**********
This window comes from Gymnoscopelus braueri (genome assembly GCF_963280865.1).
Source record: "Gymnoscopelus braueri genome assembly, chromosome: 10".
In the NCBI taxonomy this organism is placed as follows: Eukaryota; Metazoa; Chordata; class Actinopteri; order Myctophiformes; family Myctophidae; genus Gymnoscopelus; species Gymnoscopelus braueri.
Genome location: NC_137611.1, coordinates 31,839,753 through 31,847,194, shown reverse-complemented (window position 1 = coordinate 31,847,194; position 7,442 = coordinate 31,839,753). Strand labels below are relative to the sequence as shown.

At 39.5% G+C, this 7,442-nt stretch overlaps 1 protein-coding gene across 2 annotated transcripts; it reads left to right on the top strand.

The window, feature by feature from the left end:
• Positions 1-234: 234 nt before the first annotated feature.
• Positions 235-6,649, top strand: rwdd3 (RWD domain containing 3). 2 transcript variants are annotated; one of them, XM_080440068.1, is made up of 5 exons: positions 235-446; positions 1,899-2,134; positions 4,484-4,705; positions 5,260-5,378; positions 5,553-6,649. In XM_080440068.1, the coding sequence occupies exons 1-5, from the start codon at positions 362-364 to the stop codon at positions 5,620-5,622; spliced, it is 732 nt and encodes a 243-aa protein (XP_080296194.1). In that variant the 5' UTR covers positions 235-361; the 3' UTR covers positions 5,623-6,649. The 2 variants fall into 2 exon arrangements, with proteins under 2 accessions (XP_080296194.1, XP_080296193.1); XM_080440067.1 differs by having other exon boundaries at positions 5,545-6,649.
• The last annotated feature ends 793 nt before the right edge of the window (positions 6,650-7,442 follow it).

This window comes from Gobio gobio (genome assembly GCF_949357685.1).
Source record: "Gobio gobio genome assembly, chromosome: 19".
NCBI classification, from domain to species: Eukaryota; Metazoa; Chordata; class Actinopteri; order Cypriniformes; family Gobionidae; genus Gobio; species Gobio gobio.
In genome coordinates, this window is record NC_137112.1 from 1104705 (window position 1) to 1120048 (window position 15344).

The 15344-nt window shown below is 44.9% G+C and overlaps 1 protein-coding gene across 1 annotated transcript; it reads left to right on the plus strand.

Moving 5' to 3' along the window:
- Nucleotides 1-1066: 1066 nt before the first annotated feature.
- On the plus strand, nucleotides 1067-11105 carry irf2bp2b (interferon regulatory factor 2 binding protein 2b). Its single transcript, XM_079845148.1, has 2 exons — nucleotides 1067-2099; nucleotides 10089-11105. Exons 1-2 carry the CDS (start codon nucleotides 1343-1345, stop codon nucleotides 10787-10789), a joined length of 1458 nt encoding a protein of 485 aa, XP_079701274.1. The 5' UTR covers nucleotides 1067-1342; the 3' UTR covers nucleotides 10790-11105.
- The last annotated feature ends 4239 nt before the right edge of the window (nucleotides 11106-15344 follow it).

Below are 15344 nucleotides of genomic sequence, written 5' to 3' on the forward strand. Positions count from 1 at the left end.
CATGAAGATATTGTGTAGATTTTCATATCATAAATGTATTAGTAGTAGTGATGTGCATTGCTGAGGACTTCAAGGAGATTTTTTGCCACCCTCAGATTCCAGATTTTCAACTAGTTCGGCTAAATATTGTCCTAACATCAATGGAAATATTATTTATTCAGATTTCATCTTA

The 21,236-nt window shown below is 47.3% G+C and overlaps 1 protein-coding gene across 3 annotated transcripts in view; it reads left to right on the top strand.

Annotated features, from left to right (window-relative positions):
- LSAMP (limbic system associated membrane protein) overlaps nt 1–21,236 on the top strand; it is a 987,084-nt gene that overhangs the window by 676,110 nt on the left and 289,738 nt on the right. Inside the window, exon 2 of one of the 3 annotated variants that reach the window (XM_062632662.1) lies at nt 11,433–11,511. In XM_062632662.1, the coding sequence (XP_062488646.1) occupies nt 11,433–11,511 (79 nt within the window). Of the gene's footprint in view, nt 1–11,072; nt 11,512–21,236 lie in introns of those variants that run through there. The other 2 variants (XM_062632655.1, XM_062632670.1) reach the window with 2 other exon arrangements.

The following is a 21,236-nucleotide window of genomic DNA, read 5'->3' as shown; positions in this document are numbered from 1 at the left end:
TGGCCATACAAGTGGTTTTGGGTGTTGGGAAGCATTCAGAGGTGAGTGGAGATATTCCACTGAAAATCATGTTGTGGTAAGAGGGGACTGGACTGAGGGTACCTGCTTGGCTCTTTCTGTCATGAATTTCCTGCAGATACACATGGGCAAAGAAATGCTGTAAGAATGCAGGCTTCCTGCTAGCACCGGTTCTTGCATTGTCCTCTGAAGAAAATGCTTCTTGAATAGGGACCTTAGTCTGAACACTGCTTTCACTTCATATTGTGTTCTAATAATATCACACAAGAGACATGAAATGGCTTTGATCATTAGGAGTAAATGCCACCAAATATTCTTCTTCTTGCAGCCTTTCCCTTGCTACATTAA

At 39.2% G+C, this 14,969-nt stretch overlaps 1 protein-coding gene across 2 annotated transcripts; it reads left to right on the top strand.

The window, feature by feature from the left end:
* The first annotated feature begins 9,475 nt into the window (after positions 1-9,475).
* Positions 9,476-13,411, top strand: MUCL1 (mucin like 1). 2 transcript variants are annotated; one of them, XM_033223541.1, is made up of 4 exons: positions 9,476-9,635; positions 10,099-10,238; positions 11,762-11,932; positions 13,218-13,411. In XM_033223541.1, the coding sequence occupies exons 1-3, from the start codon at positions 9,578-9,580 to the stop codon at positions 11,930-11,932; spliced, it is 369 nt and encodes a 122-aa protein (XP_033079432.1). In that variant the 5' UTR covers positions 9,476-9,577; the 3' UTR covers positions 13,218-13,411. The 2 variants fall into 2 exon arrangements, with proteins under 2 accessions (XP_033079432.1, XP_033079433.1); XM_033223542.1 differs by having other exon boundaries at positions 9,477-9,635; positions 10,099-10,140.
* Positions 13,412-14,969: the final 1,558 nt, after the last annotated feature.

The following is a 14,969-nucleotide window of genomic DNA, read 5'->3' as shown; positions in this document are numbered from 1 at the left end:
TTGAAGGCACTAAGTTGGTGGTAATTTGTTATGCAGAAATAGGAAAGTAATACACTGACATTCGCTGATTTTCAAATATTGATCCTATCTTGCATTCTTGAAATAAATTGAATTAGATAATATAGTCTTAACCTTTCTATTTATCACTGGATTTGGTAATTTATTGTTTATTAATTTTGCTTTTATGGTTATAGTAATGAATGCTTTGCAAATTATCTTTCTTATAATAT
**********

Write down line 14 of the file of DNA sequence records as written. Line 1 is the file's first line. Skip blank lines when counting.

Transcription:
The 15344-nt window shown below is 44.9% G+C and overlaps 1 protein-coding gene across 1 annotated transcript; it reads left to right on the plus strand.